Paul Dourish, Georgios Meditskos, Rachel Jones, Allan MacLean
Proc. of Group '99, Phoenix, Arizona, U.S.A., 14-17 November 1999.
Process descriptions are used in workflow and related systems to describe the flow of work and organisational
responsibility in business processes, and to aid in coordination. However, the division of a working process into
a sequence of steps provides only a partial view of the work involved. In many cases, the performanc of
individual tasks in a larger process may depend on interpretations and understandings of how other aspects of
the work were conducted.

We present an example from an ethnographic investigation of one particular organisation, and introduce a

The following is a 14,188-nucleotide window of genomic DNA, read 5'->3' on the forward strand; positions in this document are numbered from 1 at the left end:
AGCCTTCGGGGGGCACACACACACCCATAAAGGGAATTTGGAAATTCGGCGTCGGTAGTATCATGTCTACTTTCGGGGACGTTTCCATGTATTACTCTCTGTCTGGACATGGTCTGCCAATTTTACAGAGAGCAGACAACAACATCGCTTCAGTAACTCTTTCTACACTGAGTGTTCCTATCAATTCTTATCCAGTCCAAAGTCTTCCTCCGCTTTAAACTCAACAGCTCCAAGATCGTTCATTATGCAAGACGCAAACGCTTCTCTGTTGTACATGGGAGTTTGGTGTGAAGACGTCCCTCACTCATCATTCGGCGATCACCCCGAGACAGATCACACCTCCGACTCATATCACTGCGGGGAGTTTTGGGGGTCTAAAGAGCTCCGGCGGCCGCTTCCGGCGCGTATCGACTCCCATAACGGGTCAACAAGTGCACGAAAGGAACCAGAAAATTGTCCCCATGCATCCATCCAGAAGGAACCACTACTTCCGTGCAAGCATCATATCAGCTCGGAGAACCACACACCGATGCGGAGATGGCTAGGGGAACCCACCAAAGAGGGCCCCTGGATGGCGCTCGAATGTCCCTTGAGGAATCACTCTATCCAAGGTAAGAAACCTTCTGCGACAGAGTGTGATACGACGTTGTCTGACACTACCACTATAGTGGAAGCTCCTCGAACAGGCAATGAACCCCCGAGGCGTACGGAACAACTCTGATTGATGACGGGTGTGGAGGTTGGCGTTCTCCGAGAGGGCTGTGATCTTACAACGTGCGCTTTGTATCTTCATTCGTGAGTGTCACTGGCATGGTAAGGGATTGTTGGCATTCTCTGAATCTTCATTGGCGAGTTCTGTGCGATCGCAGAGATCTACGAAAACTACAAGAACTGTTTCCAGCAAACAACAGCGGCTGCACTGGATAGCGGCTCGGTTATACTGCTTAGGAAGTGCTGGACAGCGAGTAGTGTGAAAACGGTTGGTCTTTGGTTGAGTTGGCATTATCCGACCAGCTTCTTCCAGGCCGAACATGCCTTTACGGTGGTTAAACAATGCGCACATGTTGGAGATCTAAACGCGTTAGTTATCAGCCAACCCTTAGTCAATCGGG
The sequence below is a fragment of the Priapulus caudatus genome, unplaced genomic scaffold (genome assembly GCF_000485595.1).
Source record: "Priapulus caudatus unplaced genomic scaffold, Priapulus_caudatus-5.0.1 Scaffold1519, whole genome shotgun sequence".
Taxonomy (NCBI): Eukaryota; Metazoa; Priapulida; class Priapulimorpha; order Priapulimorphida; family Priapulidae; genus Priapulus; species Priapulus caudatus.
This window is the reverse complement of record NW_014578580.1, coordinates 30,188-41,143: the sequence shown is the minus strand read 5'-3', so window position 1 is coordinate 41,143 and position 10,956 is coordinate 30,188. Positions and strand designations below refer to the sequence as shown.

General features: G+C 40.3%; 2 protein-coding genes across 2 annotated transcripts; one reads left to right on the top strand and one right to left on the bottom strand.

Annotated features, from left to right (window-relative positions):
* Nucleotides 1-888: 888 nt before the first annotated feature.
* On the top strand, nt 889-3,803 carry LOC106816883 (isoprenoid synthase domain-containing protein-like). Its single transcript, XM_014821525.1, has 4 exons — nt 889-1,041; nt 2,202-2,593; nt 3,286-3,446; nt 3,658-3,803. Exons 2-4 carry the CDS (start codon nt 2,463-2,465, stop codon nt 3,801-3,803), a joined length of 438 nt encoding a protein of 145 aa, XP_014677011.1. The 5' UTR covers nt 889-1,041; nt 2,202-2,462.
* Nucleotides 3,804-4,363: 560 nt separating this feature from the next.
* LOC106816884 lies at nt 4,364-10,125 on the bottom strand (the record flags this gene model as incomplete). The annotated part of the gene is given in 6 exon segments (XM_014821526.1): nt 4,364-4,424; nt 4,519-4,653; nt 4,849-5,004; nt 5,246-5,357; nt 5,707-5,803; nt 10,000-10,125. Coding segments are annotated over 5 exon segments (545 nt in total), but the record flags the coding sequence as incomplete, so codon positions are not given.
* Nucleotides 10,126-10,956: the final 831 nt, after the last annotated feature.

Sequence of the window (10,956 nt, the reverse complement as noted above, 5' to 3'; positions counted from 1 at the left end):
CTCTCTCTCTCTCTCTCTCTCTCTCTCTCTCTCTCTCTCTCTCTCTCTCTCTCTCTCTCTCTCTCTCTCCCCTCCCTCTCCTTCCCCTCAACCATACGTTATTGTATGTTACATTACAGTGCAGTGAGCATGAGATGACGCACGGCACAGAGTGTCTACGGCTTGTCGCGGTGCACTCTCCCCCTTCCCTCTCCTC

mechanism, which we call "Perspectives", for dealing with it. A "Perspective" uses the process description to
provide an index into the history of a document moving through a process. Perspectives allow workflow
systems to manage and present information about the execution of specific process instances within the
general frame of abstract process descriptions.
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